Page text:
French professional League and WWF join forces to boost sustainability in football

Players warm up prior to the French Cup (Coupe de France) semifinal soccer match between PSG and FC Nantes at the Parc des Princes stadium in Paris, France. [Yolan Valat/EPA]

The French professional football governing body and the environmental NGO WWF signed a partnership in April to reduce the ecological footprint of football clubs.

Water and energy consumption, waste generation, food and travel… any sporting event has an impact on the environment and football is no exception.

In order to raise awareness about this and improve sustainability in football, the WFF and the Ligue de Football Professionnel (LFP) have decided to work together for a year.

The partnership “aims to make our public and our players aware of the environmental issues,” said Nathalie Boy de la Tour, president of the LFP, during the presentation of the initiative.

As the main benefit, French football clubs will take advantage of the WWF’s expertise to reduce their ecological footprint. “We want stadiums to reduce their waste and put in place a zero plastic and zero deforestation policy on food during matches,” Boy de la Tour explained.

WFF will provide football teams with guidelines on specific environmental challenges in professional football to help the clubs improve their environmental performance by reducing waste generation or phasing out plastics from stadiums.

“A few figures are enough to acknowledge the climate emergency. Every four minutes, the equivalent to a football ground of forest disappears. Every minute, the equivalent of a plastic garbage bucket is poured into the oceans,” she warned.

Mascots for the climate

The LFP will use the giant screens in stadiums to release spots on the need to preserve biodiversity and call for donations to that end, in both the first and second professional football leagues.

The spots will even feature the clubs’ mascots such as the lion of the Olympique de Lyon, the panther of AS Saint-Étienne or Anger’s panda to gain supporters attention.

Football teams, including the internationally renowned AS Monaco or Paris Saint Germain (PSG), will participate in the dissemination campaign in their social media channels as well.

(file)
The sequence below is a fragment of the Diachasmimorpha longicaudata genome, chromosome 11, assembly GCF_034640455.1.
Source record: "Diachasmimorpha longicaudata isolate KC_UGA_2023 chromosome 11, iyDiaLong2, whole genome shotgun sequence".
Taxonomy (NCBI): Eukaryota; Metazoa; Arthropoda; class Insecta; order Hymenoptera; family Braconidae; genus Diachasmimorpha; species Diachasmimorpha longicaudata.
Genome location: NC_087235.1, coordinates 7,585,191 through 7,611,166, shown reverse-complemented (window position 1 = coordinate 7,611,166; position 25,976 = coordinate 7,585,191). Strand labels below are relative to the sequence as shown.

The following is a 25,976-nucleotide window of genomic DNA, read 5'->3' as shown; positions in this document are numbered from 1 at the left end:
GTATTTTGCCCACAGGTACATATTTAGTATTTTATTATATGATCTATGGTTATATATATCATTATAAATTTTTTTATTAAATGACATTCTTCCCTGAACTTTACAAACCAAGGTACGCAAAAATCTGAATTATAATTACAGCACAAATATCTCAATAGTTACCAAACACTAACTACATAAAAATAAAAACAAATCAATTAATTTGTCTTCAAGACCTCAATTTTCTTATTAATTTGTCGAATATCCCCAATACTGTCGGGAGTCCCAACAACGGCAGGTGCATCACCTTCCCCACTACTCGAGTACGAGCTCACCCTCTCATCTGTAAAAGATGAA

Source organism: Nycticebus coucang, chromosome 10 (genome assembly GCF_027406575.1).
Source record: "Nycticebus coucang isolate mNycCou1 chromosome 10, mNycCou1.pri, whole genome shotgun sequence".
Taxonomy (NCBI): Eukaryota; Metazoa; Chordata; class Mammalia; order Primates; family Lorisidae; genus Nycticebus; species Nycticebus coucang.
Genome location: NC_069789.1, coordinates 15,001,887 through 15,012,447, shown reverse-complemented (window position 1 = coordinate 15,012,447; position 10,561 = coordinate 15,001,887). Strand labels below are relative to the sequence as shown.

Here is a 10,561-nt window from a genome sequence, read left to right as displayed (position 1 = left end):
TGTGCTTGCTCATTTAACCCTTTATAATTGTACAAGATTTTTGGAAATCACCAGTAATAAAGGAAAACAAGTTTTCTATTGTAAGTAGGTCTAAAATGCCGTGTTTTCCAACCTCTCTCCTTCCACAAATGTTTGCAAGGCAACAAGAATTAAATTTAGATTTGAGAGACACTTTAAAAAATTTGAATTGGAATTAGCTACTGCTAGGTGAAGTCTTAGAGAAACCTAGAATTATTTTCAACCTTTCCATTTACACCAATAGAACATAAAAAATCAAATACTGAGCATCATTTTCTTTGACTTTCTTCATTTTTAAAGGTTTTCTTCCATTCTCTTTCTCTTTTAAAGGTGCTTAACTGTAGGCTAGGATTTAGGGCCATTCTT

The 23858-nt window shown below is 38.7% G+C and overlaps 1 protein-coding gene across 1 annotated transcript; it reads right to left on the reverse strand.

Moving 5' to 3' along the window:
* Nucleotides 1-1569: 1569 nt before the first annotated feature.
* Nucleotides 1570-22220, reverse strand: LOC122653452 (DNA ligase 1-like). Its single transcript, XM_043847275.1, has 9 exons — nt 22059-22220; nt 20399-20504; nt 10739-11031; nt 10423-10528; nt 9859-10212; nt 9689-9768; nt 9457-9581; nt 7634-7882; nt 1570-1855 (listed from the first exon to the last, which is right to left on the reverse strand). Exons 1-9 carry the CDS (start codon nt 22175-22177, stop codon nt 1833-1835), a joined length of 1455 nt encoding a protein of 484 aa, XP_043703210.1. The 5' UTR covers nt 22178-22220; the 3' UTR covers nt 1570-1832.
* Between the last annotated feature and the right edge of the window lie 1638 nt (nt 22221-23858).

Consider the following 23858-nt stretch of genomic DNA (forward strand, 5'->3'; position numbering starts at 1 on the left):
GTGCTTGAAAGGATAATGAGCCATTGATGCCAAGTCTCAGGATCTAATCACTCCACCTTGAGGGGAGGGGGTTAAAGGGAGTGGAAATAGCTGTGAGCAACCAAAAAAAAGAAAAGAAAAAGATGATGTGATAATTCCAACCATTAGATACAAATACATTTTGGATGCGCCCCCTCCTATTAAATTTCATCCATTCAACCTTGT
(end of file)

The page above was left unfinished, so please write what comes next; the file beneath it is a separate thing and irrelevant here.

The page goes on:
“Thanks to sports actors and the LFP commitment for the environment and the fight against the loss of the biodiversity, we will be able to raise awareness collectively among the general public, on the necessity to protect our planet,” Isabelle Autissier, professional navigator and president of WWF France said.

The campaign will go beyond fans and target young professional footballers too. WWF will accompany the clubs in educating their youngest players about the need to protect the environment through a series of activities, including reforestation field trips, clean-up operations or training on selective waste management.

Eco-responsible sports

This is not the first time LFP and WWF collaborate on trying to make football more sustainable. A year ago, the French league signed the charter of eco-responsible sports events, a joint initiative of the NGO and the French Ministry of Sports.

The charter is a 15 commitments text which aims at making sports events more environmentally friendly.

By signing the text, sports organisers commit to increasing sustainable food available for purchase, improving mobility, reducing waste, raising awareness on climate issues, promoting ecological innovation or working towards the optimisation of water and energy consumption.

“WWF France is not the policeman of the environment. We want to first raise awareness and change attitudes on these issues,” Autissier argued.

To carry those messages, “we need champions!” she said.

British football clubs want to lead the way in reducing single-use plastics

Football can bring joy or frustration to supporters… but also a lot of waste. UK football teams have decided to introduce reusable cups in stadiums, as part of a joint initiative by the Premier League and British TV channel Sky News.

[Edited by Frédéric Simon]

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LIFE TACKLE is co-funded by the LIFE Environmental Governance and Information Programme of the European Union - Project Number LIFE17 GIE/IT/000611



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